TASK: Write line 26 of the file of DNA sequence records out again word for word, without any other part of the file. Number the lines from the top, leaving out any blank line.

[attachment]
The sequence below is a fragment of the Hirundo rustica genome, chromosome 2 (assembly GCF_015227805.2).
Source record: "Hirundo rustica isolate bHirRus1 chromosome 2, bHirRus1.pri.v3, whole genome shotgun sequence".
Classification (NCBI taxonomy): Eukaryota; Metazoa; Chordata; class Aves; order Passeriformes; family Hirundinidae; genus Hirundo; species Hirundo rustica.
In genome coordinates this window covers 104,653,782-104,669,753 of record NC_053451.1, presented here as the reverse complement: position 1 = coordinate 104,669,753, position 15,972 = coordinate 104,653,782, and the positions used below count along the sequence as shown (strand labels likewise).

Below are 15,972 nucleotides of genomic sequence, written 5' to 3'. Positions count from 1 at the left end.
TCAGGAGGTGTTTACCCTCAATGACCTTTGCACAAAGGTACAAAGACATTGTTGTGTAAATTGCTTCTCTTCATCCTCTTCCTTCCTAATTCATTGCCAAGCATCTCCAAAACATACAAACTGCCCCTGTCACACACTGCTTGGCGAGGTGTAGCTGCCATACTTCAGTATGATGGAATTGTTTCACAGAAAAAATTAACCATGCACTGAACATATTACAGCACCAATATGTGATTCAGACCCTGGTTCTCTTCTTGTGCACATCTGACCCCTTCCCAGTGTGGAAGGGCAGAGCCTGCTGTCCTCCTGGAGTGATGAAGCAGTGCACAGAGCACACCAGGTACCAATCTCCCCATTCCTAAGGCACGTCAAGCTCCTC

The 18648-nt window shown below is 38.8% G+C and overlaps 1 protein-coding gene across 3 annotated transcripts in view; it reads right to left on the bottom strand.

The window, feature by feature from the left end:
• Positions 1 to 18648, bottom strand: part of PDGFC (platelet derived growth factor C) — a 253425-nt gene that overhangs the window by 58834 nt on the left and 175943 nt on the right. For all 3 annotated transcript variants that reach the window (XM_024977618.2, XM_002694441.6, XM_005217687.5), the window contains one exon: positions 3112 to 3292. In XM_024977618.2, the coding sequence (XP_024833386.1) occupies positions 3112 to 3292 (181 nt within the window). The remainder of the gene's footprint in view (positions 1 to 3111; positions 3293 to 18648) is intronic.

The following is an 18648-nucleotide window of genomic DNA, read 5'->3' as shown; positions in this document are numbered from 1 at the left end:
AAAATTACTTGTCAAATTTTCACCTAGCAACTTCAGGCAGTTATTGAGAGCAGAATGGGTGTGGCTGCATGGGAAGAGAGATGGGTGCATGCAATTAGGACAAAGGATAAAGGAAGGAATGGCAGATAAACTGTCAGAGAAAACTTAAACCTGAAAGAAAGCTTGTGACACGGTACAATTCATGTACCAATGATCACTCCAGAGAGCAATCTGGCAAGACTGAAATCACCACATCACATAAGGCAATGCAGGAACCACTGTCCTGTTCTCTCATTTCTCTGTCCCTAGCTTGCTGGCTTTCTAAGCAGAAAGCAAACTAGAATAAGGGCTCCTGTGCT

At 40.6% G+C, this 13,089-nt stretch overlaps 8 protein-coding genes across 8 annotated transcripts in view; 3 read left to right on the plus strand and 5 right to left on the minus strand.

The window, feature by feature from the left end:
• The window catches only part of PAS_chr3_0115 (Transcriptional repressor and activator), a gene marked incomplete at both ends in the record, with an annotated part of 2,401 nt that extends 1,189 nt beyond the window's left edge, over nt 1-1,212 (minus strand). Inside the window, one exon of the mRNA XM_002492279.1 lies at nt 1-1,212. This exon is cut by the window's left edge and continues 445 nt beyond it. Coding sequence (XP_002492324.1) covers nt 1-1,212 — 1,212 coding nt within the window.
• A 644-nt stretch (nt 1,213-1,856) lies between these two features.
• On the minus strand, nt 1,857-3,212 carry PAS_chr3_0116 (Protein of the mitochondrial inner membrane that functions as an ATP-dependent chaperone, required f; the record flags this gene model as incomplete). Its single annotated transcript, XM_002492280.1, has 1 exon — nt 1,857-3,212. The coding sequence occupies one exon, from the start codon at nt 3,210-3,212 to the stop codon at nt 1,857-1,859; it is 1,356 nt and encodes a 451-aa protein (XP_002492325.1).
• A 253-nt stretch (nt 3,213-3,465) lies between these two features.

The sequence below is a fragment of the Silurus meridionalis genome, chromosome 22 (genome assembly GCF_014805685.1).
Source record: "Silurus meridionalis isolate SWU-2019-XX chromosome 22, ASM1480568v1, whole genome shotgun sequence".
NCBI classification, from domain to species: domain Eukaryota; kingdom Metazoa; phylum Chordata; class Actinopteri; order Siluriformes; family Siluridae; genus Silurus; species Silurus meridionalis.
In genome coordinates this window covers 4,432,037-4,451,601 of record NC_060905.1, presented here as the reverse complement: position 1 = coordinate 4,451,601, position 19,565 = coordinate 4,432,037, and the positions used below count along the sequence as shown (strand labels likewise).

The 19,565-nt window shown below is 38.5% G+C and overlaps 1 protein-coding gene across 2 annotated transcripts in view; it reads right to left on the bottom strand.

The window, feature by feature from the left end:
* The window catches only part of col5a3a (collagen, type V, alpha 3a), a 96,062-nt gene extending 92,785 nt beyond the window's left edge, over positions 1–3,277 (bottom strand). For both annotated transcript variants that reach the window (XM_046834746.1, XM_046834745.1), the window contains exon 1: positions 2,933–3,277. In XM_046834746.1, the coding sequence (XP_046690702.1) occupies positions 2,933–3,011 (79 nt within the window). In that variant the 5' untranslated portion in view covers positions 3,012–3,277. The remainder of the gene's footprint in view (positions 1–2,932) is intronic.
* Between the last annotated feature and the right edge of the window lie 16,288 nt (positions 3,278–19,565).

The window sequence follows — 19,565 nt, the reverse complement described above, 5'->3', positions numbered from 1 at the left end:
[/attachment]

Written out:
The window sequence follows — 19,565 nt, the reverse complement described above, 5'->3', positions numbered from 1 at the left end: